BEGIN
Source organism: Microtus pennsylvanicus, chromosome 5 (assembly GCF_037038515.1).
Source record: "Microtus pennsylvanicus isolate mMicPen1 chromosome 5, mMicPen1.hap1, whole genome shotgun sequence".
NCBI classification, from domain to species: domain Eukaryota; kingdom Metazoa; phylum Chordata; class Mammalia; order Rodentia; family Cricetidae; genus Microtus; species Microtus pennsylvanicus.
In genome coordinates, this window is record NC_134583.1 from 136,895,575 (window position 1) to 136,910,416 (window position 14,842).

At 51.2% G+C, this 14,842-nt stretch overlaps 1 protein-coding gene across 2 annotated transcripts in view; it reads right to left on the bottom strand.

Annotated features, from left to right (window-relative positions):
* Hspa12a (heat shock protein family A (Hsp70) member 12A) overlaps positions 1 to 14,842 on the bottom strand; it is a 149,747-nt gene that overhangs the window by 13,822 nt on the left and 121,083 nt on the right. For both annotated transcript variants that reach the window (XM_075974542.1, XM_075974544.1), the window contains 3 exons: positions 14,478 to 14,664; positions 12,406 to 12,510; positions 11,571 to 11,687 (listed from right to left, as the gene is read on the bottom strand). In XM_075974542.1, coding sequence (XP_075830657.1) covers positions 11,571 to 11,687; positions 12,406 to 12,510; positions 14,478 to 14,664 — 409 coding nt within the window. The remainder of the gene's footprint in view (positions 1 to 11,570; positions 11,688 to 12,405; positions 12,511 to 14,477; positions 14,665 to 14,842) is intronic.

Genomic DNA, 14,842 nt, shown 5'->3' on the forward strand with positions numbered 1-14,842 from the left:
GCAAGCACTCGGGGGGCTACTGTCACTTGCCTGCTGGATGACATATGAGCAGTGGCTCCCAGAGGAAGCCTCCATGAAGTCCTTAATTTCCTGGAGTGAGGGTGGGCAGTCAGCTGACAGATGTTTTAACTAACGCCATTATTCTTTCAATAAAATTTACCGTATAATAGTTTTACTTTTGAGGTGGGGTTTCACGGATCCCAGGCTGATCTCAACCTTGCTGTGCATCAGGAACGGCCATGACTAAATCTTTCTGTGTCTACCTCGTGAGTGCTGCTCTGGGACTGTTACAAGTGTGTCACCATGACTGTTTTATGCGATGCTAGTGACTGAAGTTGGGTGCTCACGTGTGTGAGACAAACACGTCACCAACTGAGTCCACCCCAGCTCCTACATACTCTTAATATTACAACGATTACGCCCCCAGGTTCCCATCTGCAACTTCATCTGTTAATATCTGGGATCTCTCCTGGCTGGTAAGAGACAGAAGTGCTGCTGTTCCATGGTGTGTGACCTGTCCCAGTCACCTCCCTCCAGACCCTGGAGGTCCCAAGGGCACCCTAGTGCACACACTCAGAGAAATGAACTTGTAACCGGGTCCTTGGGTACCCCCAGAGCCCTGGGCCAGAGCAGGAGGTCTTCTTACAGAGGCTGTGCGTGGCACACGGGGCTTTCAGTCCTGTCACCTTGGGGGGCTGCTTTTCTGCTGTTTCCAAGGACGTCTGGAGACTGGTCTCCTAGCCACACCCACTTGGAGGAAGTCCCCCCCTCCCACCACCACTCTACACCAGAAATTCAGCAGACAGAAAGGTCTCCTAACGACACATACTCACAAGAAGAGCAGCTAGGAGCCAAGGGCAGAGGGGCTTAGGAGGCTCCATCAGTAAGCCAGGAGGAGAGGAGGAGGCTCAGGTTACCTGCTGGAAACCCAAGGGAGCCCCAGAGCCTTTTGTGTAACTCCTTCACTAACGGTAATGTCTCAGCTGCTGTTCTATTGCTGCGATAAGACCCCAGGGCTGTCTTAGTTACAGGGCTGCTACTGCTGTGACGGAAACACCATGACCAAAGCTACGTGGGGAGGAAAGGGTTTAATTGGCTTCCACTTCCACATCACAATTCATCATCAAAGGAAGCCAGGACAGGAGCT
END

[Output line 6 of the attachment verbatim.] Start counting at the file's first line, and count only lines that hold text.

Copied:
Annotated features, from left to right (window-relative positions):